In this study I would like to take another look at the Lunar eclipses that I first examined in 5755 (1995). This review was prompted by the fact that these past eclipses are virtually identical to the eclipses which we will see next year (we are now in 5773), in 57741 - 5776. This suggests that there is a pattern that HaShem is using to get our attention. Since, as we shall see, an eclipse serves as an evil omen, it is important that we understand what we are to do in order to show that we have learned the lessons that the eclipses are coming to teach.
We are also going to need to look at the eclipses of 1949, 1967, and 2014 because ONLY in these three times do we four total lunar eclipses which fall on Biblical festivals.
The whole point of studying celestial events is to learn to understand the message that The Creator is sending to His people. If we waste our time with foolish speculations, then we will be trampling upon a very precious gift from HaShem. Therefore, I hope to bring out the lesson that needs to be learned and the actions that need to be performed in light of these eclipses, these judgments from HaShem.
The current year is 5768 (2008). This year is a Shmita (Sabbatical) year. The next year, 5769 (2009) is when we will say Birchat HaChama2. This very special blessing is recited on Nisan 14, 5769 (April 8, 2009) which is Erev Pesach (Passover eve). These are very auspicious times for us to serve and praise HaShem for His care of His people. These are the times for us to renew our love and avodah (service) for HaShem.
We know, from celestial geometry, that a lunar eclipse can only occur in the middle of the Biblical month, and that a solar eclipse can only occur at the beginning of a Biblical month (Rosh Chodesh – New Moon). A solar eclipse is by definition the physical molad,3 because there the moon passing the sun can be seen.
The first of every Biblical month is called Rosh Chodesh (new moon), and several of the festivals fall on the middle of the month (full moon). Thus the eclipses are poised to fall on Rosh Chodesh (solar) and the festivals. The fact that they come in groups, six months apart, is again related to celestial geometry. The following chart provides a summary of the two sets of eclipses that we will examine in this study:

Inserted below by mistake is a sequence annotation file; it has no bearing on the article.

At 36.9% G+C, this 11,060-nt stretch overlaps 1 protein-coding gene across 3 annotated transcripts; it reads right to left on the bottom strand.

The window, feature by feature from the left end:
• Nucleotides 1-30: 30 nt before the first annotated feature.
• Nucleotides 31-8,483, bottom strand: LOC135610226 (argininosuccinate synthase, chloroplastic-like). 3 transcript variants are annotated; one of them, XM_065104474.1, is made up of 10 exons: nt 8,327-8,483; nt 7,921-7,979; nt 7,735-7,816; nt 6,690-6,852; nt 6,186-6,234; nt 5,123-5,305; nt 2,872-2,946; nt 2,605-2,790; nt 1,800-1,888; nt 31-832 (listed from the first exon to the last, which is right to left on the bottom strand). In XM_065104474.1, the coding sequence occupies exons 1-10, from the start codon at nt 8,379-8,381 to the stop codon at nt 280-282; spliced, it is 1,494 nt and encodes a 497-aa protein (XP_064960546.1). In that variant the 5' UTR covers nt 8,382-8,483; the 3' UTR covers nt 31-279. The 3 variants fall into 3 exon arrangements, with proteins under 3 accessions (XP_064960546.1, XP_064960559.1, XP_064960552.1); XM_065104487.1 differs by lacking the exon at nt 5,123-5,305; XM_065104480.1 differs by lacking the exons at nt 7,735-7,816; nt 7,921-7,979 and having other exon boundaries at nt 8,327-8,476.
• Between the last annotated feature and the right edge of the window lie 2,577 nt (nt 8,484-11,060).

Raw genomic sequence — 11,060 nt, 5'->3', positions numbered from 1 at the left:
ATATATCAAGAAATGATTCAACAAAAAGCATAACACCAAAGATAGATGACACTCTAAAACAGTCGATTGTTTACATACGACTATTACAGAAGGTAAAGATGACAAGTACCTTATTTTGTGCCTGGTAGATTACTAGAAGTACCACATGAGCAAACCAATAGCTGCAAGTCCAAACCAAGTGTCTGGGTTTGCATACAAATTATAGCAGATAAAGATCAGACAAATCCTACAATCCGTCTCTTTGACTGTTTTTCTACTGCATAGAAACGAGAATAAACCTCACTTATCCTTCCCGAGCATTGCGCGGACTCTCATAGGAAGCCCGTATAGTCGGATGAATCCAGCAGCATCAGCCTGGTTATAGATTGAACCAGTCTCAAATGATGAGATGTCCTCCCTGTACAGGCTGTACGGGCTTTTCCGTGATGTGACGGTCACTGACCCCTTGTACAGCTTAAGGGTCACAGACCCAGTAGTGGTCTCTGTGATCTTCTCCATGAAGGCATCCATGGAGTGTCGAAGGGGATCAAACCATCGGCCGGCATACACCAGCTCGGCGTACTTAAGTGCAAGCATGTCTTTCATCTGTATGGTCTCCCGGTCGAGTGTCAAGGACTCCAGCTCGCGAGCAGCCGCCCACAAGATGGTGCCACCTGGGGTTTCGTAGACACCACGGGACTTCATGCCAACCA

The lunar eclipse on II Adar 15, 5757 (March 24, 1997) is at the very end of the first triennial Torah cycle,6 which began Tishri of 5755. At this time we are three and a half (3½) years into the seven year Sabbatical (Shmita) cycle. Thus the series of eclipses that began in 1995 (5755) will be completed at the same time that Jews were completing the first triennial Torah cycle by reading the end of Devarim (Deuteronomy). We complete the Torah and the heavens complete their eclipse sequence!
The lunar eclipse on Tishri 15, 5776 (September 28, 2015)7 is the very end of the second triennial Torah cycle.8 At this time we have finished one Sabbatical (Shmita) cycle and we are ready to begin a new Sabbatical cycle and we are also beginning the first triennial Torah cycle, of three and a half years (3½). Thus the festival eclipse series, that started in 5774 (2014) will be completed at the same time that Jews are finishing the book of Devarim (Deuteronomy) in the second triennial Torah cycle. We see a picture of a complete Sabbatical cycle, of seven years, in these two eclipse sequences.
Thus we see that these two lunar eclipse cycles are ‘tuned’ to the Shmita (Sabbatical) year and the Triennial Torah cycle.
The coming eclipses, in 5774 (2014), begin in the middle of a triennial cycle and will complete in the first year of the next triennial cycle. They are part of two Shmita (Sabbatical) cycles and occur during the year of the Jubilee (Yovel9). Now, since both the Shmita and the Yovel year provide us with extra time for Torah study, then we can begin to see the tikkun (correction) of the eclipses. If we study Torah then we will be less likely to fall into the sins which cause an eclipse.
According to NASA, there will in fact be an unusual series of four total lunar eclipses during 2014 and 2015. What is more, in each year the first eclipse occurs on the first night of Pesach and the second occurs on the first night of Succoth.10 Even more remarkable is that the total lunar eclipse of Pesach 2015 will be preceded by a total solar eclipse that will occur on Rosh ChodeshNisan, two weeks earlier.